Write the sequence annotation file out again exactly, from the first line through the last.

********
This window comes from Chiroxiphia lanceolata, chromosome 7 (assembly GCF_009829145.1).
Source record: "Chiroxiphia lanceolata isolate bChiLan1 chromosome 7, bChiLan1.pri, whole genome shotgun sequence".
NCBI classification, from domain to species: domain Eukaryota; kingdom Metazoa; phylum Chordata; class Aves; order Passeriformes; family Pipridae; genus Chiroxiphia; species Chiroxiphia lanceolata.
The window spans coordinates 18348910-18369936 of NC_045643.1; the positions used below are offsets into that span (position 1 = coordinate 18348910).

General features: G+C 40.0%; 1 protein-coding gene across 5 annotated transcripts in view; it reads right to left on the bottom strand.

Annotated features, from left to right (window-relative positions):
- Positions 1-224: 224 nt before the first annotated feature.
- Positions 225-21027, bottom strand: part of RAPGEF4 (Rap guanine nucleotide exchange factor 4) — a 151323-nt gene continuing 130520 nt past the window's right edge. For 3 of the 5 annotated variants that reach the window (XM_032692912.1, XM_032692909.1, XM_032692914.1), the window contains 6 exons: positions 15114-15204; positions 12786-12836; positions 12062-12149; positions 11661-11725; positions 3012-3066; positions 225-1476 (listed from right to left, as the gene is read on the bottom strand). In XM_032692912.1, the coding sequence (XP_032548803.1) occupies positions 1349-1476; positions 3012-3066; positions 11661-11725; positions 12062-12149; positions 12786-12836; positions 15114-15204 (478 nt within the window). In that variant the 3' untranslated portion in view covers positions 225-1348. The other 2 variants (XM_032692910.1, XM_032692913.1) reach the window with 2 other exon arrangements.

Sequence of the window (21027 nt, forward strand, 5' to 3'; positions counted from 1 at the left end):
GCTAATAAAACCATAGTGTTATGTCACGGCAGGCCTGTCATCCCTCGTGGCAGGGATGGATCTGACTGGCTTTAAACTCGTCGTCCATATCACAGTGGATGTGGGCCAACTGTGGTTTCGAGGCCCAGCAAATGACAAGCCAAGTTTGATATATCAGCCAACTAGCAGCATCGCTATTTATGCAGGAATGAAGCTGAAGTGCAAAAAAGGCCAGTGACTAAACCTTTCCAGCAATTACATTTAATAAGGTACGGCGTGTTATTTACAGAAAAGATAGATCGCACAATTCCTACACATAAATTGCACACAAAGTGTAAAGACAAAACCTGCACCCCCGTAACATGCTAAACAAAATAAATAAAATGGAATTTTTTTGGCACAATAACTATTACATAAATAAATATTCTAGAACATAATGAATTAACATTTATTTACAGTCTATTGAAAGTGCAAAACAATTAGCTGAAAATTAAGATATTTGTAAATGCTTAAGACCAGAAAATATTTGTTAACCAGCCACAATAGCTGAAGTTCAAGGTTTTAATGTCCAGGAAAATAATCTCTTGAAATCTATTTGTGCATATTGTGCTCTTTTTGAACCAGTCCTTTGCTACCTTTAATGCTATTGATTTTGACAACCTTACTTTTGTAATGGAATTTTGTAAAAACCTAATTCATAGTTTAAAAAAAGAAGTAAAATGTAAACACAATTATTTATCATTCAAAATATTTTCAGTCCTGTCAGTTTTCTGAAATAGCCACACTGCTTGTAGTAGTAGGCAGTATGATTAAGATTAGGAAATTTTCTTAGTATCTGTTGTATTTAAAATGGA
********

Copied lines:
This window comes from Chiroxiphia lanceolata, chromosome 7 (assembly GCF_009829145.1).
Source record: "Chiroxiphia lanceolata isolate bChiLan1 chromosome 7, bChiLan1.pri, whole genome shotgun sequence".
NCBI classification, from domain to species: domain Eukaryota; kingdom Metazoa; phylum Chordata; class Aves; order Passeriformes; family Pipridae; genus Chiroxiphia; species Chiroxiphia lanceolata.
The window spans coordinates 18348910-18369936 of NC_045643.1; the positions used below are offsets into that span (position 1 = coordinate 18348910).

General features: G+C 40.0%; 1 protein-coding gene across 5 annotated transcripts in view; it reads right to left on the bottom strand.

Annotated features, from left to right (window-relative positions):
- Positions 1-224: 224 nt before the first annotated feature.
- Positions 225-21027, bottom strand: part of RAPGEF4 (Rap guanine nucleotide exchange factor 4) — a 151323-nt gene continuing 130520 nt past the window's right edge. For 3 of the 5 annotated variants that reach the window (XM_032692912.1, XM_032692909.1, XM_032692914.1), the window contains 6 exons: positions 15114-15204; positions 12786-12836; positions 12062-12149; positions 11661-11725; positions 3012-3066; positions 225-1476 (listed from right to left, as the gene is read on the bottom strand). In XM_032692912.1, the coding sequence (XP_032548803.1) occupies positions 1349-1476; positions 3012-3066; positions 11661-11725; positions 12062-12149; positions 12786-12836; positions 15114-15204 (478 nt within the window). In that variant the 3' untranslated portion in view covers positions 225-1348. The other 2 variants (XM_032692910.1, XM_032692913.1) reach the window with 2 other exon arrangements.

Sequence of the window (21027 nt, forward strand, 5' to 3'; positions counted from 1 at the left end):
GCTAATAAAACCATAGTGTTATGTCACGGCAGGCCTGTCATCCCTCGTGGCAGGGATGGATCTGACTGGCTTTAAACTCGTCGTCCATATCACAGTGGATGTGGGCCAACTGTGGTTTCGAGGCCCAGCAAATGACAAGCCAAGTTTGATATATCAGCCAACTAGCAGCATCGCTATTTATGCAGGAATGAAGCTGAAGTGCAAAAAAGGCCAGTGACTAAACCTTTCCAGCAATTACATTTAATAAGGTACGGCGTGTTATTTACAGAAAAGATAGATCGCACAATTCCTACACATAAATTGCACACAAAGTGTAAAGACAAAACCTGCACCCCCGTAACATGCTAAACAAAATAAATAAAATGGAATTTTTTTGGCACAATAACTATTACATAAATAAATATTCTAGAACATAATGAATTAACATTTATTTACAGTCTATTGAAAGTGCAAAACAATTAGCTGAAAATTAAGATATTTGTAAATGCTTAAGACCAGAAAATATTTGTTAACCAGCCACAATAGCTGAAGTTCAAGGTTTTAATGTCCAGGAAAATAATCTCTTGAAATCTATTTGTGCATATTGTGCTCTTTTTGAACCAGTCCTTTGCTACCTTTAATGCTATTGATTTTGACAACCTTACTTTTGTAATGGAATTTTGTAAAAACCTAATTCATAGTTTAAAAAAAGAAGTAAAATGTAAACACAATTATTTATCATTCAAAATATTTTCAGTCCTGTCAGTTTTCTGAAATAGCCACACTGCTTGTAGTAGTAGGCAGTATGATTAAGATTAGGAAATTTTCTTAGTATCTGTTGTATTTAAAATGGA